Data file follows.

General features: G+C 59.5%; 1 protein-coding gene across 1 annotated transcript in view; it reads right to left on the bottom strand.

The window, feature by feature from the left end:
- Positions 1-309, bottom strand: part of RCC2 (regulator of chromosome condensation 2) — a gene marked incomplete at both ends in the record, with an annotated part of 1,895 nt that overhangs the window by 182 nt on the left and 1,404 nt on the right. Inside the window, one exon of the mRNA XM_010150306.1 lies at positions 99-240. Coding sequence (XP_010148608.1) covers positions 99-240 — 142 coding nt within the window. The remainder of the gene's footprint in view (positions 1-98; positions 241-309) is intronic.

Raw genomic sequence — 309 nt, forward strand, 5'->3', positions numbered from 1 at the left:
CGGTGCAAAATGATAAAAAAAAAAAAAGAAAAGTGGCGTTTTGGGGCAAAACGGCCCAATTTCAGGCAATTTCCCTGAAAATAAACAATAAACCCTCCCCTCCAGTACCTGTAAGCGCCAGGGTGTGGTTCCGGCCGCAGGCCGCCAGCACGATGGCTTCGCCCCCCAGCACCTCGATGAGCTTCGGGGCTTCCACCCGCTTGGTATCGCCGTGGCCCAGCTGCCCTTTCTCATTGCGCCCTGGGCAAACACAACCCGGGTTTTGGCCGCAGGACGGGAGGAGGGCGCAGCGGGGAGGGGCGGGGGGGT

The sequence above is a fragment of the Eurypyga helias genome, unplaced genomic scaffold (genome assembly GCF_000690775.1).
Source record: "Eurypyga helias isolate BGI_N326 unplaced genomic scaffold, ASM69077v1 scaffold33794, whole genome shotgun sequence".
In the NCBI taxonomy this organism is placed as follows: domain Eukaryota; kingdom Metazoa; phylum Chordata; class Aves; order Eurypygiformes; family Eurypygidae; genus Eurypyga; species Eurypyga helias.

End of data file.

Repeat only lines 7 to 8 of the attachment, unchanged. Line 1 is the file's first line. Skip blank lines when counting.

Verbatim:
Source record: "Eurypyga helias isolate BGI_N326 unplaced genomic scaffold, ASM69077v1 scaffold33794, whole genome shotgun sequence".
In the NCBI taxonomy this organism is placed as follows: domain Eukaryota; kingdom Metazoa; phylum Chordata; class Aves; order Eurypygiformes; family Eurypygidae; genus Eurypyga; species Eurypyga helias.